Of particular interest is an association from GWAS with the NOTCH4 locus which lies on chromosome 6p21 in proximity to the HLA region. This locus gave an association with the presence of anti-centromere antibody (ACA) or anti-topoisomerase I antibody (ATA) in SSc with $$P<8.84 \times 10^{-21}$$, $$OR=0.55$$ which were independent of the HLA class II associations [5]. The NOTCH4 locus has previously been associated, independently from the HLA, with other autoimmune disorders including ulcerative colitis [8], rheumatoid arthritis [9], and alopecia areata [10] and age-related macular degeneration [11].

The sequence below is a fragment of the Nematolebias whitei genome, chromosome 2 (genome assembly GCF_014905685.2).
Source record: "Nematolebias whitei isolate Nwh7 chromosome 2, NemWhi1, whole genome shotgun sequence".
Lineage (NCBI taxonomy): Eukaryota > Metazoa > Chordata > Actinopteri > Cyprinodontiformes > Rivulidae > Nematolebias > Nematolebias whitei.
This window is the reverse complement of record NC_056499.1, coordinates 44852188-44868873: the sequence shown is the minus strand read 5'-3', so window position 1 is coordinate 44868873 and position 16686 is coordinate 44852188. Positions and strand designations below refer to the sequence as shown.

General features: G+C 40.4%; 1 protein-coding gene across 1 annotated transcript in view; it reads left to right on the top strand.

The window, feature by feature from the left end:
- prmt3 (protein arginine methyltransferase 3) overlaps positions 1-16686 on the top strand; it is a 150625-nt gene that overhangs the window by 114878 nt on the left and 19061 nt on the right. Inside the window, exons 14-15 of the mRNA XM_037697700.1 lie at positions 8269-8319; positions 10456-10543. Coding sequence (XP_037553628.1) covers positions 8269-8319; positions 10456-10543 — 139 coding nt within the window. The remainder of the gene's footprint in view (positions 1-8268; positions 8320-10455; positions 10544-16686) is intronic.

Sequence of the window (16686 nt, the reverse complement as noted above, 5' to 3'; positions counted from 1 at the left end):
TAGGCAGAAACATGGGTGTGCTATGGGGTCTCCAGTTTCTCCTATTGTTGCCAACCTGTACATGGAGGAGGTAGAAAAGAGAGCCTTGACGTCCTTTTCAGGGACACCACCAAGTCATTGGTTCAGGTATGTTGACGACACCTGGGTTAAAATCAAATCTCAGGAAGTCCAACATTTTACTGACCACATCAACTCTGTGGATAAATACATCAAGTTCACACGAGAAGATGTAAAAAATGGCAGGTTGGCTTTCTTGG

NOTCH4 is a member of a four-gene family (NOTCH1 to 4) and is expressed specifically in endothelial cells [12]. NOTCH proteins are transmembrane receptors activated by transmembrane ligands of the DSL family (Delta/Serrate/Lag-2). Based on structural investigation of the well-studied NOTCH1 family member, binding of the ligand triggers a conformational change in the negative regulatory region (NRR), consisting of LNR repeats and a heterodimerization (HD) region consisting of a NOD and a NODP domain (NOTCH domain) [13, 14]. The isomerization of the NRR unmasks protease cleavage sites, which leads to the intracellular domain of the NOTCH1 receptor being cleaved off. The free intracellular domain translocates to the nucleus and binds to the DNA-binding transcription factor RBP-Jk, activating transcription (Fig. 1).